National Arts & Humanities Month
October is National Arts and Humanities Month— a month-long recognition of the important role arts and culture both play in our communities. At the Y, we believe engagement in the arts and humanities is an essential part of youth development that encourages self-expression, creativity, and cultural awareness.
According to PBS, participating in the arts benefits the development of motor skills, language, decision-making, visual learning, and inventiveness. Furthermore, numerous studies reviewed by Americans for the Arts link participation in the arts to higher academic performance, increased standardized test scores, and lower dropout rates.
The creative arts make an exponential impact in under-served communities. The "Social Impact of the Arts Project", conducted by the University of Pennsylvania’s School of Social Policy and Practice, in collaboration with The New York Community Trust and the Surdna Foundation, confirmed the important role cultural arts play in shaping vibrant, healthy communities. Among lower-income neighborhoods in New York’s five boroughs, cultural resources like creative non-profits, artists, book stores, entertainment venues, and access to the arts, were “significantly linked to better health, schooling, and security.” Specifically, the presence of cultural resources was associated with a 14% decrease in cases of child abuse and neglect, a 5% decrease in childhood obesity, and an 18% improvement in performance on English and math tests.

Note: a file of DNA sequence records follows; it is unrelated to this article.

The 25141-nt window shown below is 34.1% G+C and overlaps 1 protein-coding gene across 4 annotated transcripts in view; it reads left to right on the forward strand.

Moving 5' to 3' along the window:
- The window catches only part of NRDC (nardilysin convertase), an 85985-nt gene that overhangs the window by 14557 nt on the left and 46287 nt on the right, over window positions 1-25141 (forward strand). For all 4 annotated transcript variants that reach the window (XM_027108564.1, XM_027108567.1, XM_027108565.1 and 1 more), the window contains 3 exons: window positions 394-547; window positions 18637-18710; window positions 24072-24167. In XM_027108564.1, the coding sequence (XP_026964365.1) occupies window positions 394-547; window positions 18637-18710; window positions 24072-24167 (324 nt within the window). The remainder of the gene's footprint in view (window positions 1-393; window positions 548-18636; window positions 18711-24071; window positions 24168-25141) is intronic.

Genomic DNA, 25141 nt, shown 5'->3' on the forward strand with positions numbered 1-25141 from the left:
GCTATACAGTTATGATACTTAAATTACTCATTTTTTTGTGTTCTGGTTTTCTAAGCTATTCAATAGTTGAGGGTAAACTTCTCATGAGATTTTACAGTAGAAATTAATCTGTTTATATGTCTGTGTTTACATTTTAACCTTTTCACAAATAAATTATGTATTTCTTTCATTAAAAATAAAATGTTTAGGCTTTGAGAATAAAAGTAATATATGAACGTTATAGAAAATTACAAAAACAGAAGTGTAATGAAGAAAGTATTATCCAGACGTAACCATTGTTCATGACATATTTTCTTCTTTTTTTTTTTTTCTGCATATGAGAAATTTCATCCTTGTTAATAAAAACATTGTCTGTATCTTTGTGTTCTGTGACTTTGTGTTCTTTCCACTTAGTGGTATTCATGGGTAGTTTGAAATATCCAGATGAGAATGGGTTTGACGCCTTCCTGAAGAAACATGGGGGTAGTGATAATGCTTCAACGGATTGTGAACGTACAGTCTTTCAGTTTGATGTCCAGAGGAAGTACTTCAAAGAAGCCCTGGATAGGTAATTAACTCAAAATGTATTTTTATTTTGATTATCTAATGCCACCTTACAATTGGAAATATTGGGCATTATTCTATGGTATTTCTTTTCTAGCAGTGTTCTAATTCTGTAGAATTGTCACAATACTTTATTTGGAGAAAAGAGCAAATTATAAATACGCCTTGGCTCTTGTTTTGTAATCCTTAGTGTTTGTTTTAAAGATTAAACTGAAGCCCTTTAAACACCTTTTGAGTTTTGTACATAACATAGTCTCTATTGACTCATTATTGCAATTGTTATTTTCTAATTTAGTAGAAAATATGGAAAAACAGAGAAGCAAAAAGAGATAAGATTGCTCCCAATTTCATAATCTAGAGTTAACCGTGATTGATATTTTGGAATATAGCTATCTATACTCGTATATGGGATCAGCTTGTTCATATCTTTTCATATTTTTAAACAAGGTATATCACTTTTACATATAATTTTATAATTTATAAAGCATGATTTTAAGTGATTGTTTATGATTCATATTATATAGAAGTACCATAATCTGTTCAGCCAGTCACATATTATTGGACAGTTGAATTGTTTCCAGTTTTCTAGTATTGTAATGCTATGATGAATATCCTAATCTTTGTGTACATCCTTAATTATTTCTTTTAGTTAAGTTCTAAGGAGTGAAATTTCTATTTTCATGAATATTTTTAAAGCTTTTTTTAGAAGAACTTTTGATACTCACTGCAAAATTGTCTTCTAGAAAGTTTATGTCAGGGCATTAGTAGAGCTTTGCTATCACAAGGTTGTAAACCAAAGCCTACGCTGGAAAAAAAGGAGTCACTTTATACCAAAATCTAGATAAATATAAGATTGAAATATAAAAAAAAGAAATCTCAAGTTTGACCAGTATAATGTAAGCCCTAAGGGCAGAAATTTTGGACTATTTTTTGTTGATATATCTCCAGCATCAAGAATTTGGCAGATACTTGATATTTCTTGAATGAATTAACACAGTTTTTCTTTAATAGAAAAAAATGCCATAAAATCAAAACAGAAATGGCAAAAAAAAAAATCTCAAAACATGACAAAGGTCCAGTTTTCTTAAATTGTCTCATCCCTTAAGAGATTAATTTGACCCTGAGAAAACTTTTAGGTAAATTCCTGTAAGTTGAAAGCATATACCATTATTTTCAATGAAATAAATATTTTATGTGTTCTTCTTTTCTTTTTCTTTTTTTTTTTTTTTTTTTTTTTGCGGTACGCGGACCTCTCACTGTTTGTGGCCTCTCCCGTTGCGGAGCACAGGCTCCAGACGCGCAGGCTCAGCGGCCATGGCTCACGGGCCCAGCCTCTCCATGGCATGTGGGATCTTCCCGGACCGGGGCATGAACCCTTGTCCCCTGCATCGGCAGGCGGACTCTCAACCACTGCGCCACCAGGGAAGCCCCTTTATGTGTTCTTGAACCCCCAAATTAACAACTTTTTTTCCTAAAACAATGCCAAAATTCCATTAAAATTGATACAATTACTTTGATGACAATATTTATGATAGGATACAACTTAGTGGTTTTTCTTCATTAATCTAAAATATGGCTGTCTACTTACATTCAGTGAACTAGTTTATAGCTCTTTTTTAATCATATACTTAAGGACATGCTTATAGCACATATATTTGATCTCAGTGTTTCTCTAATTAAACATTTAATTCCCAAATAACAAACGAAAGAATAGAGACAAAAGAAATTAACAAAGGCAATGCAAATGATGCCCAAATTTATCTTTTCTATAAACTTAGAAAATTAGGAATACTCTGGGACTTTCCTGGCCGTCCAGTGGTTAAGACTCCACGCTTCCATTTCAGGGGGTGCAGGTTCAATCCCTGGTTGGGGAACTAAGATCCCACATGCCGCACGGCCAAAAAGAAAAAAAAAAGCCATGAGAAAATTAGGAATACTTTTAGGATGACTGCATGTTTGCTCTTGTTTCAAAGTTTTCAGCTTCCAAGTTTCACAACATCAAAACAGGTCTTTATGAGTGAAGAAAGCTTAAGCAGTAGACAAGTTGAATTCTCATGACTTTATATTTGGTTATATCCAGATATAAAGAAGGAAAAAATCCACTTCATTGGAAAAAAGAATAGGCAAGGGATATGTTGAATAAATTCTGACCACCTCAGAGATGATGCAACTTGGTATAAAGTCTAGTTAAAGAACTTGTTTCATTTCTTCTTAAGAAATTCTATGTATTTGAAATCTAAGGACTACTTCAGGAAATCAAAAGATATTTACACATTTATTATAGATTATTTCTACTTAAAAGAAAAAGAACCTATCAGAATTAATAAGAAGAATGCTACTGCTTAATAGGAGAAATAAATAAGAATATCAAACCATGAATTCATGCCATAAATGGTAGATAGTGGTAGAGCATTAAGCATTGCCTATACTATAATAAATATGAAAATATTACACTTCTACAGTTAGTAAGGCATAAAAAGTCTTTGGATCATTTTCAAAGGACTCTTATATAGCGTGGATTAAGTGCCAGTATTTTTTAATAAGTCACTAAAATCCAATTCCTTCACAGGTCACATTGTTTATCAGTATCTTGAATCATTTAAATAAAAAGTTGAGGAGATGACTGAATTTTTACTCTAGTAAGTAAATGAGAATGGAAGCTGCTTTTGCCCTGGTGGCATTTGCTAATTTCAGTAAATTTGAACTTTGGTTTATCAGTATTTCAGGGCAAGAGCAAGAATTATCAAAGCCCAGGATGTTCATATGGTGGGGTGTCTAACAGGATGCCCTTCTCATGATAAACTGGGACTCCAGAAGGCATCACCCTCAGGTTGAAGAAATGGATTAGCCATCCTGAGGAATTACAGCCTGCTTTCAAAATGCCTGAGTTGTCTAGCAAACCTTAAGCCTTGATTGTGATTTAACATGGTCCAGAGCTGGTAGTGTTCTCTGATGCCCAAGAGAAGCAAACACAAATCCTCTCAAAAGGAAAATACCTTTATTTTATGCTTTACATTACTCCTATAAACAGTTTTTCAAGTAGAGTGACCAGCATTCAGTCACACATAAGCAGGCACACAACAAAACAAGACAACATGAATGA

The Y on Granby, located in the Park Place community of Norfolk, offers creative arts programming year-round as part of the Y’s larger effort to close the achievement gap, improve the academic performance of youth, and inspire children to learn, grow, and thrive. This fall, with support from the Joshua P. and Elizabeth D. Darden Foundation, The Y on Granby is offering Arts and Humanities programs for children ages 2 to 13. Classes include age-appropriate activities such as drawing, painting, mixed media, cartooning, mural painting, collage, printmaking, sculpture, and computer art and animation. Through art, youth learn positive forms of self-expression and identity in the face of mounting social pressures. To learn more about The Y on Granby’s Arts and Humanities program, contact Executive Director Khalilah Harrison at firstname.lastname@example.org or (757) 965-2322.